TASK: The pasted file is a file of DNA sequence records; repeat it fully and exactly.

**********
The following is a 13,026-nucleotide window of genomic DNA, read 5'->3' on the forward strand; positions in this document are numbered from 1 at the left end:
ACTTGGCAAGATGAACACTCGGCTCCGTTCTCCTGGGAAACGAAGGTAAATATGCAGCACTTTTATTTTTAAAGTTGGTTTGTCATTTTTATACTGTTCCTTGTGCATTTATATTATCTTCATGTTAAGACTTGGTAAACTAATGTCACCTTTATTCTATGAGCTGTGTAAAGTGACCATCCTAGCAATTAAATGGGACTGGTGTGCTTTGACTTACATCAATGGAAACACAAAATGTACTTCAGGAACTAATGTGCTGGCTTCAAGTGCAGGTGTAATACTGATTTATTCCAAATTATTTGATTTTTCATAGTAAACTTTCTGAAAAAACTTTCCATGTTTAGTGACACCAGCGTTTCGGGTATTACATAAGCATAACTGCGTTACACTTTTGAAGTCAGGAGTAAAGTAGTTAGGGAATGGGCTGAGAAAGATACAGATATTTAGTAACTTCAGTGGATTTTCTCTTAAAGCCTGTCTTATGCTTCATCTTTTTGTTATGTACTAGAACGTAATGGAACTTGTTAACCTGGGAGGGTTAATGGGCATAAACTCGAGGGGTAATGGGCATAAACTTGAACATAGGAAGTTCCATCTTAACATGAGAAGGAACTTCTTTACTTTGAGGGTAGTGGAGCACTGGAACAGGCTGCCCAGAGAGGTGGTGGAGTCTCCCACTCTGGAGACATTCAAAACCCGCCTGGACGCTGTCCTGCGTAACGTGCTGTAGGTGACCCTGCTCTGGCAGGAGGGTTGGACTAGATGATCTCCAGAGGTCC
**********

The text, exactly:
The following is a 13,026-nucleotide window of genomic DNA, read 5'->3' on the forward strand; positions in this document are numbered from 1 at the left end:
ACTTGGCAAGATGAACACTCGGCTCCGTTCTCCTGGGAAACGAAGGTAAATATGCAGCACTTTTATTTTTAAAGTTGGTTTGTCATTTTTATACTGTTCCTTGTGCATTTATATTATCTTCATGTTAAGACTTGGTAAACTAATGTCACCTTTATTCTATGAGCTGTGTAAAGTGACCATCCTAGCAATTAAATGGGACTGGTGTGCTTTGACTTACATCAATGGAAACACAAAATGTACTTCAGGAACTAATGTGCTGGCTTCAAGTGCAGGTGTAATACTGATTTATTCCAAATTATTTGATTTTTCATAGTAAACTTTCTGAAAAAACTTTCCATGTTTAGTGACACCAGCGTTTCGGGTATTACATAAGCATAACTGCGTTACACTTTTGAAGTCAGGAGTAAAGTAGTTAGGGAATGGGCTGAGAAAGATACAGATATTTAGTAACTTCAGTGGATTTTCTCTTAAAGCCTGTCTTATGCTTCATCTTTTTGTTATGTACTAGAACGTAATGGAACTTGTTAACCTGGGAGGGTTAATGGGCATAAACTCGAGGGGTAATGGGCATAAACTTGAACATAGGAAGTTCCATCTTAACATGAGAAGGAACTTCTTTACTTTGAGGGTAGTGGAGCACTGGAACAGGCTGCCCAGAGAGGTGGTGGAGTCTCCCACTCTGGAGACATTCAAAACCCGCCTGGACGCTGTCCTGCGTAACGTGCTGTAGGTGACCCTGCTCTGGCAGGAGGGTTGGACTAGATGATCTCCAGAGGTCC